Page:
Local churchyard Yew

For those of you that know me well there will be no surprise that I returned regularly to Chobham Common but also continued to explore pastures new like the Hurtwood and further along the river Wey. Just being out in the natural world is life enhancing and it’s clear that most people “get it”.

View from the Hurtwood
Along the Wey

Professionals, Doctors, therapists, politicians, Chris Packham, David Attenborough, the Royal Family…………. Everybody now has strong opinions about the countryside and how wonderful it is!

The irony to me is that at the very moment when everybody seems to be waking up and smelling green that very few people are left working in the countryside as guardians to ensure that increased numbers of visitors don’t damage the very thing that they purport to enjoy. Please don’t label me as a killjoy but with the reduction in funding and staffing levels for most organisations responsible for managing the countryside the situation and the air of neglect is becoming an increasing problem.

Hurtwood Motorway!

I accept that this is my personal view but there has to be a better way of organising countryside management in the south-east and in particular Surrey. It is a good and great thing that so many people are now enjoying the local countryside but there are consequences if there are not enough rangers, wardens, parks police whatever you wanna call them. Yes, if I’m feeling positive, I’m delighted that most people understand that they have a responsibility towards other people and the wildlife and habitats that they encounter on their walks. If however I wish to be more pragmatic and perhaps realistic then it is clear that there are many who are either ignorant of their responsibilities or choose to quietly ignore those responsibilities. It is this group of people who can be nudged are encouraged to behave responsibly in the countryside by the very presence of Rangers and the like. This also goes hand-in-hand with the fact that sites that are staffed are usually better managed and invite people to behave well. Simple things like litter free car parks and paths, regularly cleared dog poo bins, wet spots on tracks dealt with, well-maintained noticeboards way marking and a clear and concise means of getting help all encourage responsible and engaged visitors.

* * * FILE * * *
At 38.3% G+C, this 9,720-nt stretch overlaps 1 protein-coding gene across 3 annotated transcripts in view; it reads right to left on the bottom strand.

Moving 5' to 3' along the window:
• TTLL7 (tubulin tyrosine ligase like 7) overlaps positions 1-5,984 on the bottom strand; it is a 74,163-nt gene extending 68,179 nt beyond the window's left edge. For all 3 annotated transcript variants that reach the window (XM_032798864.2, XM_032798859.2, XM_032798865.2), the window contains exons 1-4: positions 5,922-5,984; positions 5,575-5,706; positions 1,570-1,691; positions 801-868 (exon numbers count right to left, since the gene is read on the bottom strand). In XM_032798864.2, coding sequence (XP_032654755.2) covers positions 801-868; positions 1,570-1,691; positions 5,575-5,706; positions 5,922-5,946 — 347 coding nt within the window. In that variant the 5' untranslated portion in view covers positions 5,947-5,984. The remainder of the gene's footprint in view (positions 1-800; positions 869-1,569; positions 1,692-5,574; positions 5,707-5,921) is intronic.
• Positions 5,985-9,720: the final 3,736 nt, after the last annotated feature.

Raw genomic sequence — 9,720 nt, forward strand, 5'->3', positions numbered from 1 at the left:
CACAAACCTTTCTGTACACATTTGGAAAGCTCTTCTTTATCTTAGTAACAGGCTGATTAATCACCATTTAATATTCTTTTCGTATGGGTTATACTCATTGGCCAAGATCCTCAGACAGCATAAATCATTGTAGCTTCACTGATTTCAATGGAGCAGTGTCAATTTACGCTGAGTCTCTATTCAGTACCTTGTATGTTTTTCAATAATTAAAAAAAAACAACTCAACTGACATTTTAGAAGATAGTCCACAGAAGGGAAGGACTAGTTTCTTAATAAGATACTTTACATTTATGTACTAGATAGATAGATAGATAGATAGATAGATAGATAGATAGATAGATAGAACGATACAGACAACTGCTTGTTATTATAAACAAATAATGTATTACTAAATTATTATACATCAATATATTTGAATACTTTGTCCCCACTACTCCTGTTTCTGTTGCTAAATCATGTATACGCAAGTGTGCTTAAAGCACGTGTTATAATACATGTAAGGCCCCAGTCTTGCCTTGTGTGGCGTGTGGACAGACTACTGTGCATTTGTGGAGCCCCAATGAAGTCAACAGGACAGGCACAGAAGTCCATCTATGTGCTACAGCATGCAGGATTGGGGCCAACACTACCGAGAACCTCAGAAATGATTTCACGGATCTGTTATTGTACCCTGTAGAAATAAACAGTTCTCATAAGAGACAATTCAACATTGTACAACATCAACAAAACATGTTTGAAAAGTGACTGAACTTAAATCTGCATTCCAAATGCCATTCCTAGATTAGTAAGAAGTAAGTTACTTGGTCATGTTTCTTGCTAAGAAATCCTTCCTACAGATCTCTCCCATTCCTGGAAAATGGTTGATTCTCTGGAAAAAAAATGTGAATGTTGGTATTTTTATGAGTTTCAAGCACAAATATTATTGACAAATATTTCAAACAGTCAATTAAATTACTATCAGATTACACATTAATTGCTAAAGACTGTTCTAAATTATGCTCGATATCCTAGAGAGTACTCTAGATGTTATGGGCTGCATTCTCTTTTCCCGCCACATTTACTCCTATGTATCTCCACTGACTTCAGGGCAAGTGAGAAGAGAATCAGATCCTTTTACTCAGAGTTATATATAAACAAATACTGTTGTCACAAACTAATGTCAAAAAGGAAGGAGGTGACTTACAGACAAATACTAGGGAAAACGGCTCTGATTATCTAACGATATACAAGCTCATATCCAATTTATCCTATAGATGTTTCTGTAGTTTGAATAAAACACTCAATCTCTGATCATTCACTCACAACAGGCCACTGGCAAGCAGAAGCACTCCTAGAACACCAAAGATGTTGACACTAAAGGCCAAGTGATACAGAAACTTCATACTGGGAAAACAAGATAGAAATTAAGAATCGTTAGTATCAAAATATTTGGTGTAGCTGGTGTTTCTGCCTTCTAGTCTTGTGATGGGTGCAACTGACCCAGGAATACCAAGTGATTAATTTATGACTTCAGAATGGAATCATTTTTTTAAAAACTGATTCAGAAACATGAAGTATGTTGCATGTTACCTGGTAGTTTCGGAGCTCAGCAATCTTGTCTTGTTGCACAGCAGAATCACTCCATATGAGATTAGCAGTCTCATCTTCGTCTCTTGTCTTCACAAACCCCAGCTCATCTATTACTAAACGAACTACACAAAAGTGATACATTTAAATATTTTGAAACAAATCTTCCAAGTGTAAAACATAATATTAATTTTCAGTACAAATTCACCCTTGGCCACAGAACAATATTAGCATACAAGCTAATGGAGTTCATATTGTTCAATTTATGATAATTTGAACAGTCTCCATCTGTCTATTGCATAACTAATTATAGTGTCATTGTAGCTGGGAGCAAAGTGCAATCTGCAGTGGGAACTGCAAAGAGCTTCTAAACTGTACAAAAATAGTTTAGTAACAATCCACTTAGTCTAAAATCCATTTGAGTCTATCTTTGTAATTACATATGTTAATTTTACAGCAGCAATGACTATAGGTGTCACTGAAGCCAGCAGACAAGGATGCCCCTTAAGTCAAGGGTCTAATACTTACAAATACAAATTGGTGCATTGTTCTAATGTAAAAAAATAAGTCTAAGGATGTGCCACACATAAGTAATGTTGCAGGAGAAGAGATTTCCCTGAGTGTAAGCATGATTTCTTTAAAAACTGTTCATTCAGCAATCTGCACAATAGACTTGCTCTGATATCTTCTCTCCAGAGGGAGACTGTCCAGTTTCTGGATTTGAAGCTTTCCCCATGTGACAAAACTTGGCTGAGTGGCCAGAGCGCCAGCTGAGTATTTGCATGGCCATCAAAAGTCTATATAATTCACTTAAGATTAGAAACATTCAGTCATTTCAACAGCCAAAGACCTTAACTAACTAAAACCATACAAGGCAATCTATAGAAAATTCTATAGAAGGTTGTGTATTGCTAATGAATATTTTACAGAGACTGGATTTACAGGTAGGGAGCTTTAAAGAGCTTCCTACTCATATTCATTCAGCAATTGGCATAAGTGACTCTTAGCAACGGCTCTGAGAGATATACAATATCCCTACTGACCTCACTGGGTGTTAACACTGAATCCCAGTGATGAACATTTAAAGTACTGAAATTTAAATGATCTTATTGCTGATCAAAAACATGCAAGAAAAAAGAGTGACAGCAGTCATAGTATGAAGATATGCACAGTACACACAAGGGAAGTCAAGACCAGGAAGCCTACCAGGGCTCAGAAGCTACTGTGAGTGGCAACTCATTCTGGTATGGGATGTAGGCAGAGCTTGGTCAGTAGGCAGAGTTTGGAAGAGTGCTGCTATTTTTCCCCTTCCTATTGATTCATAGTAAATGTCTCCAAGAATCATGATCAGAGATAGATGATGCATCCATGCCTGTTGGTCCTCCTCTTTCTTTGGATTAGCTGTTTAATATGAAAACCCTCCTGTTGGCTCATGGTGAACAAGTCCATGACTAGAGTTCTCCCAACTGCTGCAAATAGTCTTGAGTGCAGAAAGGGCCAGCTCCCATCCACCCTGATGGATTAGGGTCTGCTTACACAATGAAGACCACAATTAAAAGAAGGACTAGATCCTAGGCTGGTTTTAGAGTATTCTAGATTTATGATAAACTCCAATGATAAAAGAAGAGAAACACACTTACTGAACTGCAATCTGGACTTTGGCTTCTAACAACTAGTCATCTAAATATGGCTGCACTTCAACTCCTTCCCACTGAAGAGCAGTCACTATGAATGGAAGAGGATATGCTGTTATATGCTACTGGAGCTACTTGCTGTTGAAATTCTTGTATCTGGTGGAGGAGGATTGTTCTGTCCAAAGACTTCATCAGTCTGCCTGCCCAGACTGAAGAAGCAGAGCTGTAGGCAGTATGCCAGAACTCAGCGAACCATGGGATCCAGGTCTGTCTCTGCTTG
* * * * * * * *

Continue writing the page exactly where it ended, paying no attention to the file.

What’s wrong with a hedge?

The absence or near absence of site staff across Surrey countryside also encourages those visitors who have no intention of accepting any responsibility for their actions. Illegal motorbikes, BBQs, fireworks, vandalism and a whole gamut of antisocial behaviour (at best) has increased. Sadly it also means that the worst of “normal” visitors know that they can ignore common sense with very little fear of retribution. I have witnessed mountain bike riders creating new routes on already degraded slopes, I have witnessed horseriders in areas where they simply know they shouldn’t be and I have witnessed illegal and potentially dangerous flying of drones in areas with lots of other visitors. Sadly I have also witnessed inexperienced or careless dog walkers taking great risks in areas where there are domesticated stock.